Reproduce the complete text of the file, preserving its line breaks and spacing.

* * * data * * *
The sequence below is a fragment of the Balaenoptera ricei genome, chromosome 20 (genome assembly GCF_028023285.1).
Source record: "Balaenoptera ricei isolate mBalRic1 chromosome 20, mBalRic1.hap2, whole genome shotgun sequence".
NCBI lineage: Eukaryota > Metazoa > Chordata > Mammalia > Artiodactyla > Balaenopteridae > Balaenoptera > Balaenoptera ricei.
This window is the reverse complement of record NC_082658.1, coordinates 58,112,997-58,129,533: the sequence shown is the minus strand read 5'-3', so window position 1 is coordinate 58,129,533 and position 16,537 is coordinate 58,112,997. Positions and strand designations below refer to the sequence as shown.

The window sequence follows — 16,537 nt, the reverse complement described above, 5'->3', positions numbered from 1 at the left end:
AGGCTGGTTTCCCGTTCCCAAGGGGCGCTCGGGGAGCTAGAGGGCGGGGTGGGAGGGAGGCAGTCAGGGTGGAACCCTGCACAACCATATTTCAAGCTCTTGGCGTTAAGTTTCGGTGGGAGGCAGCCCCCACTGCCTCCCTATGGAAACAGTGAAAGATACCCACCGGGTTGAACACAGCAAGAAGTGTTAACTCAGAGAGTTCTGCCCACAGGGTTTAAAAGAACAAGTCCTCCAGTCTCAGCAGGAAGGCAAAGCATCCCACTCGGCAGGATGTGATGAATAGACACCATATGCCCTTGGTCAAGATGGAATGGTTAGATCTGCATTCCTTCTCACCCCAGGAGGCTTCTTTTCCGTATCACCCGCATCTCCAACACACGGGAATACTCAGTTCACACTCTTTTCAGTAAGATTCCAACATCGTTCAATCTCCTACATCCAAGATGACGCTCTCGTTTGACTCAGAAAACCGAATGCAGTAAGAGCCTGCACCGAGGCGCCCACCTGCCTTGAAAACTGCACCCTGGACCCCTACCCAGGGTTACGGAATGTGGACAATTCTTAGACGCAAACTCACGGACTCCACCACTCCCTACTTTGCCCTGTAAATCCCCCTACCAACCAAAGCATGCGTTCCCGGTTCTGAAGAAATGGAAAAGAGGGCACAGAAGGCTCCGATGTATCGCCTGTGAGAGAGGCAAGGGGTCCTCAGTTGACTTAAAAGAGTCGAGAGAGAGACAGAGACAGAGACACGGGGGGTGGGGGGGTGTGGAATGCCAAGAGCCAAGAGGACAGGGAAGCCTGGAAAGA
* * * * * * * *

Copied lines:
The sequence below is a fragment of the Balaenoptera ricei genome, chromosome 20 (genome assembly GCF_028023285.1).
Source record: "Balaenoptera ricei isolate mBalRic1 chromosome 20, mBalRic1.hap2, whole genome shotgun sequence".
NCBI lineage: Eukaryota > Metazoa > Chordata > Mammalia > Artiodactyla > Balaenopteridae > Balaenoptera > Balaenoptera ricei.
This window is the reverse complement of record NC_082658.1, coordinates 58,112,997-58,129,533: the sequence shown is the minus strand read 5'-3', so window position 1 is coordinate 58,129,533 and position 16,537 is coordinate 58,112,997. Positions and strand designations below refer to the sequence as shown.

The window sequence follows — 16,537 nt, the reverse complement described above, 5'->3', positions numbered from 1 at the left end:
AGGCTGGTTTCCCGTTCCCAAGGGGCGCTCGGGGAGCTAGAGGGCGGGGTGGGAGGGAGGCAGTCAGGGTGGAACCCTGCACAACCATATTTCAAGCTCTTGGCGTTAAGTTTCGGTGGGAGGCAGCCCCCACTGCCTCCCTATGGAAACAGTGAAAGATACCCACCGGGTTGAACACAGCAAGAAGTGTTAACTCAGAGAGTTCTGCCCACAGGGTTTAAAAGAACAAGTCCTCCAGTCTCAGCAGGAAGGCAAAGCATCCCACTCGGCAGGATGTGATGAATAGACACCATATGCCCTTGGTCAAGATGGAATGGTTAGATCTGCATTCCTTCTCACCCCAGGAGGCTTCTTTTCCGTATCACCCGCATCTCCAACACACGGGAATACTCAGTTCACACTCTTTTCAGTAAGATTCCAACATCGTTCAATCTCCTACATCCAAGATGACGCTCTCGTTTGACTCAGAAAACCGAATGCAGTAAGAGCCTGCACCGAGGCGCCCACCTGCCTTGAAAACTGCACCCTGGACCCCTACCCAGGGTTACGGAATGTGGACAATTCTTAGACGCAAACTCACGGACTCCACCACTCCCTACTTTGCCCTGTAAATCCCCCTACCAACCAAAGCATGCGTTCCCGGTTCTGAAGAAATGGAAAAGAGGGCACAGAAGGCTCCGATGTATCGCCTGTGAGAGAGGCAAGGGGTCCTCAGTTGACTTAAAAGAGTCGAGAGAGAGACAGAGACAGAGACACGGGGGGTGGGGGGGTGTGGAATGCCAAGAGCCAAGAGGACAGGGAAGCCTGGAAAGA